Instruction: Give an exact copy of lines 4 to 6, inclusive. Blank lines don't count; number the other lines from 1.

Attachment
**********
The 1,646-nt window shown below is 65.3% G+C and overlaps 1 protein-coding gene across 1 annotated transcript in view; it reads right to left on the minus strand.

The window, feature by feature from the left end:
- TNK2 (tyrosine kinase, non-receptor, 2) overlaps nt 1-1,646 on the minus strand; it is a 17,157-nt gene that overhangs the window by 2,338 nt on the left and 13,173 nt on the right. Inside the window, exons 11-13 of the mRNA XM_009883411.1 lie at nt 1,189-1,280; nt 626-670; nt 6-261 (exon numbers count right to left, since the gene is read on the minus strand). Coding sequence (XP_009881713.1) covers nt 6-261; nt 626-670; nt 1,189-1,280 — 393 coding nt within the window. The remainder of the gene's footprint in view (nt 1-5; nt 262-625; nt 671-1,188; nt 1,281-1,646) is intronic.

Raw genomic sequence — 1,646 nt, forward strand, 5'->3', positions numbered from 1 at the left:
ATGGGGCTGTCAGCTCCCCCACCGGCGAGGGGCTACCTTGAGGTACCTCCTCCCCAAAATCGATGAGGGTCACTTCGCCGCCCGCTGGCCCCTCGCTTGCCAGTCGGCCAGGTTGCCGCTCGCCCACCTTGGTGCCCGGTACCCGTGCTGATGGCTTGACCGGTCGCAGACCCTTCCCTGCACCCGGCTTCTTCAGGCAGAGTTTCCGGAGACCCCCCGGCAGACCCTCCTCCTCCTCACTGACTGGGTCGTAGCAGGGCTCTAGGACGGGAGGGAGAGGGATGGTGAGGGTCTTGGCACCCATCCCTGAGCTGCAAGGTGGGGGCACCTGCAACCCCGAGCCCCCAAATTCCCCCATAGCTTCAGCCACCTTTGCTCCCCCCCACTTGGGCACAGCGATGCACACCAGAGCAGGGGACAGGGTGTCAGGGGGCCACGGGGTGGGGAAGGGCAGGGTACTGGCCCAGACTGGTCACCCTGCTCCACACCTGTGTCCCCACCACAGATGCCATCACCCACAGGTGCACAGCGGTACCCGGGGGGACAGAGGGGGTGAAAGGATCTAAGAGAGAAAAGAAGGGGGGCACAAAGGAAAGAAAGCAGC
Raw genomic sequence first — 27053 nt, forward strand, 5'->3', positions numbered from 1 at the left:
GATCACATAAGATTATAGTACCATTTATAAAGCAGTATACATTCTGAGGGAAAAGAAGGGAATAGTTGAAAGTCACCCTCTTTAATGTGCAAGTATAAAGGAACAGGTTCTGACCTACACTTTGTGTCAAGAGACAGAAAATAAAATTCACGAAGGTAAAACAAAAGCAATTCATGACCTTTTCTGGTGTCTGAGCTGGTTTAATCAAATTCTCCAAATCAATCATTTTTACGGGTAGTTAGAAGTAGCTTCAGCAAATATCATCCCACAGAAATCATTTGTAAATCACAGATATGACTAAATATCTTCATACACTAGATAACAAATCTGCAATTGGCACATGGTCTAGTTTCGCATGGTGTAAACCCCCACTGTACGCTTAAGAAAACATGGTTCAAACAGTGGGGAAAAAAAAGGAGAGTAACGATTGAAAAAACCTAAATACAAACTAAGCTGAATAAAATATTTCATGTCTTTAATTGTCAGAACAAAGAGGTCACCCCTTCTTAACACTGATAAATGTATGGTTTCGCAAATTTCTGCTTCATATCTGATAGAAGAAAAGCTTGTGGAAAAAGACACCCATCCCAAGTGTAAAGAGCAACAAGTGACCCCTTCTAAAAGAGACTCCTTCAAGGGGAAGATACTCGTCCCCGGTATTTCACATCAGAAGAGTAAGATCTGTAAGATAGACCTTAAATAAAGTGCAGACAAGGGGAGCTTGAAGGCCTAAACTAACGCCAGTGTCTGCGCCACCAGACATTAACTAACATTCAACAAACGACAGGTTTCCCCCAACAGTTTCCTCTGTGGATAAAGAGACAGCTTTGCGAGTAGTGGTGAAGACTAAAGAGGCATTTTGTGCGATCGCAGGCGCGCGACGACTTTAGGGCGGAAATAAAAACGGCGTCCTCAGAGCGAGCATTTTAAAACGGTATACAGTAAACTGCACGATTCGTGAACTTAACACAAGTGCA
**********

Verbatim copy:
Raw genomic sequence — 1,646 nt, forward strand, 5'->3', positions numbered from 1 at the left:
ATGGGGCTGTCAGCTCCCCCACCGGCGAGGGGCTACCTTGAGGTACCTCCTCCCCAAAATCGATGAGGGTCACTTCGCCGCCCGCTGGCCCCTCGCTTGCCAGTCGGCCAGGTTGCCGCTCGCCCACCTTGGTGCCCGGTACCCGTGCTGATGGCTTGACCGGTCGCAGACCCTTCCCTGCACCCGGCTTCTTCAGGCAGAGTTTCCGGAGACCCCCCGGCAGACCCTCCTCCTCCTCACTGACTGGGTCGTAGCAGGGCTCTAGGACGGGAGGGAGAGGGATGGTGAGGGTCTTGGCACCCATCCCTGAGCTGCAAGGTGGGGGCACCTGCAACCCCGAGCCCCCAAATTCCCCCATAGCTTCAGCCACCTTTGCTCCCCCCCACTTGGGCACAGCGATGCACACCAGAGCAGGGGACAGGGTGTCAGGGGGCCACGGGGTGGGGAAGGGCAGGGTACTGGCCCAGACTGGTCACCCTGCTCCACACCTGTGTCCCCACCACAGATGCCATCACCCACAGGTGCACAGCGGTACCCGGGGGGACAGAGGGGGTGAAAGGATCTAAGAGAGAAAAGAAGGGGGGCACAAAGGAAAGAAAGCAGC
Raw genomic sequence first — 27053 nt, forward strand, 5'->3', positions numbered from 1 at the left: